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Smoking banned at public beaches and parks in Sarasota County

Commissioners voted 4-1 to approve the ban, which goes into effect on Oct. 1.

SARASOTA, Fla. — Changes are coming to local beaches and parks in Sarasota County. Those changes also mean you would not be able to light up your favorite cigarettes for a few puffs at the beach. Sarasota County commissioners approved a ban on smoking in all of its county-owned parks and beaches. 

The ordinance follows a state law that gave local governments the power to make such laws. Commissioners voted 4-1 to approve the ban, which goes into effect on Oct. 1. The ban will impact those who smoke cigarettes and filtered cigars.

"I totally agree with it. I've never been a smoker but it does mess things up when you get the birds pecking at them and things like that. It's probably not good for the little kids picking them up," Sarasota resident Kurt Carter said.

Several visitors to Siesta Key who spoke with 10 Tampa Bay welcomed the smoking ban.

"One day we were sitting up front on the beach, I couldn't see the person but I could smell it and it was making me sick to my stomach," Marcie Todd of Philadelphia said.

In July 2022, the state legislature passed a law that would let local counties and municipalities prohibit smoking at the local level.

Sarasota's ordinance points to littering as the core issue that necessitated the ban and the impact those cigarette butts have on the environment and wildlife. 

"That's an excellent idea. Unfortunately, cigarette butts end up on the beach and sometimes folks don't put out the cigarettes before they throw them away and you could accidentally step on a lit cigarette butt," Steven Procter of Washington, D.C., said.

"Why are you smoking and leaving cigarette butts on the beach? I don't see why it's necessary to smoke on the beach," Todd said.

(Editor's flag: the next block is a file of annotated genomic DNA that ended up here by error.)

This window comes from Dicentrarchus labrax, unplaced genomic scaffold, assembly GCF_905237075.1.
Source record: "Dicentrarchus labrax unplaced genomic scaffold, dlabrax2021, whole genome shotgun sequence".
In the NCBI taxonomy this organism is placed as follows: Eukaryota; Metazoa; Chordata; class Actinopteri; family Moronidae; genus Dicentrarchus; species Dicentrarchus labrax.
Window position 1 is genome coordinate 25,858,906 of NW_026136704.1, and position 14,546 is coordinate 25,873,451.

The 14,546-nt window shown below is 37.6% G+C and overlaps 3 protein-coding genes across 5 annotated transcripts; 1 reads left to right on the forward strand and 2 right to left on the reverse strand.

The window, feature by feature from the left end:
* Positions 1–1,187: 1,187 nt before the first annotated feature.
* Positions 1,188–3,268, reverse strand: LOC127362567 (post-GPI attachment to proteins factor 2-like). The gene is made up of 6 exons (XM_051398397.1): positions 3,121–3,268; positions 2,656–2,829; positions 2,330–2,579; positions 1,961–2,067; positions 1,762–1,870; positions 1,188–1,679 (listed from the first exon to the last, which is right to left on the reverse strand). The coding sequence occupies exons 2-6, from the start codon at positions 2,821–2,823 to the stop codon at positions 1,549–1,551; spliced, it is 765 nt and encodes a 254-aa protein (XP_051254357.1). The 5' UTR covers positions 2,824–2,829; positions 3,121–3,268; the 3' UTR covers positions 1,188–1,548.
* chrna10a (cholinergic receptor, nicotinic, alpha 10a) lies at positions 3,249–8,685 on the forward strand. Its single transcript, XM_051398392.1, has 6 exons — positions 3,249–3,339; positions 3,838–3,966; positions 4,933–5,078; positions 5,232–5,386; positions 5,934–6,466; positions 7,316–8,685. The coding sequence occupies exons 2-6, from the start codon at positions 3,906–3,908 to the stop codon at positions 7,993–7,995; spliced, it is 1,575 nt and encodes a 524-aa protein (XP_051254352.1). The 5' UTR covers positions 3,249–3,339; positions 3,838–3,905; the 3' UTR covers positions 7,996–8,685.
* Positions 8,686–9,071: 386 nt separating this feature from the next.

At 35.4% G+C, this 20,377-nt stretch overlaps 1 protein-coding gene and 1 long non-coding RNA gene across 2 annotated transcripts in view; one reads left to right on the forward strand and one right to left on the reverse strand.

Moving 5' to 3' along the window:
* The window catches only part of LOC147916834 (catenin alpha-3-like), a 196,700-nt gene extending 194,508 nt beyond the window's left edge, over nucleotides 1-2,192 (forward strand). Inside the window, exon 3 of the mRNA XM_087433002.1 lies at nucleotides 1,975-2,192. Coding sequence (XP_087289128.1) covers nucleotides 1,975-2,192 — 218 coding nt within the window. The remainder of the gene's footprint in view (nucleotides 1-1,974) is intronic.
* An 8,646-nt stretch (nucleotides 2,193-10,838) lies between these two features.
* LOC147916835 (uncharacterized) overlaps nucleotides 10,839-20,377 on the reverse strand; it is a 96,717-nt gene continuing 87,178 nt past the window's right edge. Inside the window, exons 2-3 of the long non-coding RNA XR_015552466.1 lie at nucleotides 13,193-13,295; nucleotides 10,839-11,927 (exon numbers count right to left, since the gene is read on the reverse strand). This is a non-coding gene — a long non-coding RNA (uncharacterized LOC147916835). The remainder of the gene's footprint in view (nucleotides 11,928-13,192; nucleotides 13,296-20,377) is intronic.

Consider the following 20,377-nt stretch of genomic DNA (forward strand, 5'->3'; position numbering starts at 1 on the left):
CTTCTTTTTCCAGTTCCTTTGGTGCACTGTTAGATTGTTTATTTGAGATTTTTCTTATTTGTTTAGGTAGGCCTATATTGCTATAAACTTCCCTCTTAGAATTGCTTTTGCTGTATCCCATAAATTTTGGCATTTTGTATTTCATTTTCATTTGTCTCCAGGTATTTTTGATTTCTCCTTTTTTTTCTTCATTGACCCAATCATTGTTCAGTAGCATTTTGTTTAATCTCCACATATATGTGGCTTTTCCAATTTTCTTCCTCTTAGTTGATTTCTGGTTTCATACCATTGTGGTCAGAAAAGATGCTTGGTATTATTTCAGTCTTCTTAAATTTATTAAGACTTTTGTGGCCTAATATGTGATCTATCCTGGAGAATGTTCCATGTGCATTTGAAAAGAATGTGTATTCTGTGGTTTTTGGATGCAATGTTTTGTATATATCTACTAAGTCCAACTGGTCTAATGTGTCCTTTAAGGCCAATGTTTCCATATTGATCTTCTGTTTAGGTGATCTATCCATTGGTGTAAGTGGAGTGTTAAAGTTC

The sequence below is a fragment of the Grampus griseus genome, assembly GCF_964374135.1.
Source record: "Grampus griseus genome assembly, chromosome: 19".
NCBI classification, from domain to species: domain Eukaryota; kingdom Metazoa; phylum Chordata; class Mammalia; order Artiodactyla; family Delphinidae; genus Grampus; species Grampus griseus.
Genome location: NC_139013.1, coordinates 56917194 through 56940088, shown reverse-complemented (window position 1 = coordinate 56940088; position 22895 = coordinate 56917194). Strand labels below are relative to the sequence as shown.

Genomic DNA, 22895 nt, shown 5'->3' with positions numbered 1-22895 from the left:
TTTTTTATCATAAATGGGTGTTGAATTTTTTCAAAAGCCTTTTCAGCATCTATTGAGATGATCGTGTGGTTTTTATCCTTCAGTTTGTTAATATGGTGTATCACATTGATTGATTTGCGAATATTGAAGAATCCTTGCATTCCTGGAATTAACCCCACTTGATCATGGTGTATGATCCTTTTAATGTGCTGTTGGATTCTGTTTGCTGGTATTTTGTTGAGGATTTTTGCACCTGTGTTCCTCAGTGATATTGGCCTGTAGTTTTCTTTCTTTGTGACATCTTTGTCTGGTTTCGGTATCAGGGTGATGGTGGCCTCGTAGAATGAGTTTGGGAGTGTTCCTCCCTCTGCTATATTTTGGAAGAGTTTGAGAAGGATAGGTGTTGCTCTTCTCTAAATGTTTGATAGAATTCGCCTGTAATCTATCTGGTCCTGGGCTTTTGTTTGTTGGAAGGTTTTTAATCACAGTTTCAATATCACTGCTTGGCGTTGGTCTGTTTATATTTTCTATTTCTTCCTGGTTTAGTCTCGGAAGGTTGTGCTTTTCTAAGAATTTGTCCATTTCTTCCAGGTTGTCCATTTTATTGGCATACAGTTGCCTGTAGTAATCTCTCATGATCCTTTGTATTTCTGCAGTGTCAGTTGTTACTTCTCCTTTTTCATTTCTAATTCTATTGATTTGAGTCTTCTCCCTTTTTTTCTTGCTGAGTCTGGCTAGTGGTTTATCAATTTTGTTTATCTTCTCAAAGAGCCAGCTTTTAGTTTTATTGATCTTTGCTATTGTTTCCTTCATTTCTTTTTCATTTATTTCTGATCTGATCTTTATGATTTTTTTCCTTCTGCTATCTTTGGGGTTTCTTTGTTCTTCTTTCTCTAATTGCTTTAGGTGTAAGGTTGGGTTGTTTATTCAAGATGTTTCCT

The ordinance would also prevent smoking at parks, playgrounds and sporting fields used by children and families.

"It will prohibit it in our natural areas where you know one cigarette butt that gets dropped in the middle of a natural area could cause devastating wildfires," Nicole Rissler with Sarasota County Parks and Recs said.

The county plans to first educate the public and visitors by putting up "no smoking signs" in parks and beaches by the fall.

Those who break the law will face a fine of up to $74.

"We anticipate that there will not be a ton of civil fines being put out there but more of this being about an education awareness campaign across the board and maybe even a little peer pressure," Rissler said.

"I think it's a good thing. Keep our beaches clean. That is probably the number one thing. I really don't care about the smoke smell," Keith Breitenstein of Sarasota said.

Several cities in our area including the city of Sarasota, Longboat Key, Port Charlotte and Clearwater amongst others have similar bans on smoking in place. Some of those bans come with fines as high as $500 dollars for those caught in violation. 

"If you need a nicotine fix, you better have it in the parking lot and put it in your car and then come down to the beach," Carter said.

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